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Asian Tribune is published by World Institute For Asian Studies|Powered by WIAS Vol. 12 No. 730

We Can Pray In The Streets And Not In Barracks: We Live In India

By Shobha Shukla – CNS

France has shown the political courage to first ban the regressive burqa this year, and now the offering of prayers by Muslims in the French streets—given the fact that it is home to Europe's largest Muslim population. I wonder what would be the reaction of Mr Nicholas Sarkozy if he had to deal with not just the religious/social leanings of the Muslims, but of the Hindus, Sikhs and myriad other communities as well, as in India.

We Indians not only love to stretch our family and religious festivities/gatherings to the streets, but also take it as our birth right to spit, shit, urinate, and dump garbage in them. The confines of disused barracks, discarded buildings or the lonely interiors of our humble homes are not enough for our mundane activities.

We are not miserly like the French and other westerners when it comes to sharing our joys with strangers, whether the latter like it or not. Haven’t most of us—from pauper to princess, from glitterati to litterati—mindlessly held the traffic to ransom for long periods of time by gleefully dancing away to raunchy tunes in the marriage procession of a friend or relative or even a foe?

The Indian roads are public property, and it is our birth right to use them as and how it pleases us. If the perennial potholes/ garbage dumps or defective traffic lights put up by the government can disrupt smooth movement, then so can our idiosyncrasies. During the marriage seasons, one may encounter several such created traffic jams at short intervals. It is inconsequential if this results in someone missing trains, or reaching just too late to the hospital in case of medical emergencies. Those of us, who curse this very practice when we are at the receiving end of it, happily forget about it when our own time comes.

It was only in Gujarat (Baroda) that I saw, albeit several years ago, that the marriage party on its way to the groom’s house, would stop at some empty plot of land, or market square, to perform their famous garba dance, without inconveniencing anyone, other than providing a visual treat to the interested passersby. I wonder if the gujaratis are still that considerate or have become brash. In my personal experience, I have never found them to be overtly displaying their wealth.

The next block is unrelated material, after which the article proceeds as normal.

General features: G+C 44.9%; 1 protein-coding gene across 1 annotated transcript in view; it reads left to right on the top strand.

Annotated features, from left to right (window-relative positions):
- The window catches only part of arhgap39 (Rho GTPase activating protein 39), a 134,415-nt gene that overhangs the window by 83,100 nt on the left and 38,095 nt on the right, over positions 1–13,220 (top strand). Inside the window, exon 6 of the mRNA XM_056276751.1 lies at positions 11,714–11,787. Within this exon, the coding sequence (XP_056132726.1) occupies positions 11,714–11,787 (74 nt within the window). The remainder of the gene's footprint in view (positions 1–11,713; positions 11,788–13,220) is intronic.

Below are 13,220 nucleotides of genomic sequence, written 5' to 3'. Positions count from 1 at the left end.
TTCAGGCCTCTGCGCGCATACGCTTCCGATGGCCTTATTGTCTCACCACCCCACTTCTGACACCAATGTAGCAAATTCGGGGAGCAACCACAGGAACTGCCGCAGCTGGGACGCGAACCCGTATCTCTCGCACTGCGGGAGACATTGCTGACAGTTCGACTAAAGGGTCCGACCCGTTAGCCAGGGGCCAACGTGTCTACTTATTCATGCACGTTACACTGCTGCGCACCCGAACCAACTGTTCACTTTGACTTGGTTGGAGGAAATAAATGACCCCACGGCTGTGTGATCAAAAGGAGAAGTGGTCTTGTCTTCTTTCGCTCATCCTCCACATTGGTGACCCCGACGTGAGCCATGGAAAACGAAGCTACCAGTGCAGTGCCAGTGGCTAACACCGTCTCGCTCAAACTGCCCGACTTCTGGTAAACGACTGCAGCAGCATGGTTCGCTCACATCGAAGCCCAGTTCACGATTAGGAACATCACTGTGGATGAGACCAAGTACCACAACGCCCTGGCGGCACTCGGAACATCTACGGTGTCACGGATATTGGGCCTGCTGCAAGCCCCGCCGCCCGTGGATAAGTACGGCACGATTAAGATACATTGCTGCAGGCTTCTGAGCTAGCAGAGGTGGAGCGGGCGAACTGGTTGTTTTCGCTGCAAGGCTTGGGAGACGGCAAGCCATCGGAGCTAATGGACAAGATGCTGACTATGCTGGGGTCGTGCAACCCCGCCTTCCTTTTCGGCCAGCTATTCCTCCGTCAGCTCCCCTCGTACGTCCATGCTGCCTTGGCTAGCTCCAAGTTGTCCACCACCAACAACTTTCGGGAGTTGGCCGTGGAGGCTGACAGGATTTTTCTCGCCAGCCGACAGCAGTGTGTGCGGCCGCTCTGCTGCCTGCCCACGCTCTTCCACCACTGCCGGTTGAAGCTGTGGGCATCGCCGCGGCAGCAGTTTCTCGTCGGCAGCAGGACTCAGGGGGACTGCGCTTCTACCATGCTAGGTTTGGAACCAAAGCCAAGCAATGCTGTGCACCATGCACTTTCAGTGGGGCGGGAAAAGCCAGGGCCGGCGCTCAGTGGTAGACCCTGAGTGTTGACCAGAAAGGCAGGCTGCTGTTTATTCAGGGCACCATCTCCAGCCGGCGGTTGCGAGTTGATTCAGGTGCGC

But we north Indians are made of sterner stuff. Apart from showing our dancing prowess bang in the middle of streets, we do not mind blocking stretches of arterial roads for the entire day or days with makeshift tents/pandals, for varied reasons. It could be the venue of a dinner/lunch party for a social occasion --wedding, birthday, tonsuring ceremony, thirteenth day feast of a dead relative, or a venue for holding communion with God.

The Sikhs do it in front of their gurudwaras at the drop of a hat—birthday celebrations of their long dead religious leaders, or some festival. The Hindus call upon their gods and more often upon their goddesses with night and day long loud ear splitting loud music, caring two hoots about the convenience of the lowly human beings living in the vicinity or daring to use the common thoroughfare to commute to their place of work, station, or hospital. God may still be alive but seems to have become deaf to the nonstop propitiations of us Indians, and hence the need of loudspeakers. The Muslims are happy to spill out their religious affectations over long stretches of roads (as in France), during the month of Ramadan, to offer namaaz or to hold iftar (fast breaking) parties. At other times it is their Friday evening prayers which necessiate the use of public roads. Add to this the frequent religious processions and political rallies favouring our cities, and you have a never ending lively chaos even in the by lanes. We dare not pass any stupid laws (like the French) against holding the common public to ransom in this way. After all we have to protect the religious sentiments and uphold the traditions of all, and civic inconvenience be damned.

It is perhaps the big fat Indian joint family concept which makes us involve all (and leave out none), in our festivities, with scant regard for personal preferences and conveniences. It is drilled into our psyche since infancy to sacrifice self for the other, forgetting the difference between the two—so that self becomes the other and other becomes self, depending upon the situation. Humour apart, next time when you match your steps with the bhangra tunes on the road, or help setting up a devi-jagran stall, or transform the street into your private dining room, do spare a thought for the poor student burning the mid night oil amid the cacophony of loud music; the helpless patient desperately trying to reach a hospital; the hapless traveller rushing to catch a train; and several other innocents who are being put to unnecessary trouble, just because of our insensitive attitude. For a change it may be better to have French Hearts (not the biscuits) rather than be Sher-e-Hinds (lions of India).

Bonjour and Merci!

- Asian Tribune -

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